LinkedIn has open-sourced a project for scaling and managing deep learning jobs in TensorFlow, using the YARN (Yet Another Resource Negotiator) job scheduling system in Hadoop.
The Tony project came about after LinkedIn tried to use two existing open source solutions for running scheduled TensorFlow jobs on Hadoop and found them both wanting. A few projects to run TensorFlow on Hadoop already exist, but LinkedIn was unsatisfied with them. One, TensorFlow on Spark, runs TensorFlow via Apache Spark’s job engine, but it couples too tightly with Spark. Another, TensorFlowOnYARN, provided the same basic functionality as Tony, but is unmaintained and didn’t provide fault tolerance.
Deep learning models in TensorFlow need some form of job management. Training models can take hours or days, and the training process needs some guarantee it can complete correctly.
Tony uses YARN’s resource and task scheduling system to set up TensorFlow jobs across a Hadoop cluster, according to LinkedIn’s press notes. Tony can also schedule GPU-based TensorFlow jobs through Hadoop, request different kinds of resources (GPUs vs. CPUs), or allocate memory differently for TensorFlow nodes and ensure that job outputs are saved periodically to HDFS and resumed from where they left off if they crash or are interrupted.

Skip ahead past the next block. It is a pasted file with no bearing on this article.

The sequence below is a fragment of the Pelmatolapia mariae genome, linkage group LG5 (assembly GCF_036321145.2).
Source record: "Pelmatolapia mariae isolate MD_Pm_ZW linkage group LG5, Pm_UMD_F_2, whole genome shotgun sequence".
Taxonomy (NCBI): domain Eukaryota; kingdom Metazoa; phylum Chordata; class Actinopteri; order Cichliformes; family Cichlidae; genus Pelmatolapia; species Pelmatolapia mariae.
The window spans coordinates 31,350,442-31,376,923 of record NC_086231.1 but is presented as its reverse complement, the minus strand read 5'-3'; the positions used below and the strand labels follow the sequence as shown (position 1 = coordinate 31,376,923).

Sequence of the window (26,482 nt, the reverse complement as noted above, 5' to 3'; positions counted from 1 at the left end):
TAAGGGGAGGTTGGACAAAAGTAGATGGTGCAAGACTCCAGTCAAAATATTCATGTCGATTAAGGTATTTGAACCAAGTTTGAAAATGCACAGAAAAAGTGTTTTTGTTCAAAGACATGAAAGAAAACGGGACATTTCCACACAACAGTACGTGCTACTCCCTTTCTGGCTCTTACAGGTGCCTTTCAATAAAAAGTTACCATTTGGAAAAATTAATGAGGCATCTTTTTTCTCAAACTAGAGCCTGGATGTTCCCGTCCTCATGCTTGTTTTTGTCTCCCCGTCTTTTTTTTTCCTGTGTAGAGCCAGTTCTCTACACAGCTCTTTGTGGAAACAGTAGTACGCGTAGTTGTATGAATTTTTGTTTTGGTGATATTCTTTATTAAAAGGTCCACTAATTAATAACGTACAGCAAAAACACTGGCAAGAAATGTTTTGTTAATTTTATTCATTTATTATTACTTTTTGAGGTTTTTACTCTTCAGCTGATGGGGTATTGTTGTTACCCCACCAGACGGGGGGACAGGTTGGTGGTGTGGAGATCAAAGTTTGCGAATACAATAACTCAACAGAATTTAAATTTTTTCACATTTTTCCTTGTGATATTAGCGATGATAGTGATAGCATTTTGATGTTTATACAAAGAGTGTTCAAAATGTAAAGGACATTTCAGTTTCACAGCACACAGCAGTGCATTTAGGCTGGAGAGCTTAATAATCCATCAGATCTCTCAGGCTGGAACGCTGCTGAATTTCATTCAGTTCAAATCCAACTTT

Tony splits its work among three internal components: a client, an application master, and a task executor. The client accepts incoming TensorFlow jobs; the application master negotiates with YARN’s resource manager to provision the job on YARN; and the task executor is what’s actually launched on the YARN cluster to run the TensorFlow job.
LinkedIn claims there is no discernible overhead for TensorFlow jobs when using Tony, because Tony “is in the layer [that] orchestrates distributed TensorFlow and does not interfere with the actual execution of the TensorFlow job.”
Tony also works with the TensorBoard application for visualizing, optimizing, and debugging TensorFlow apps.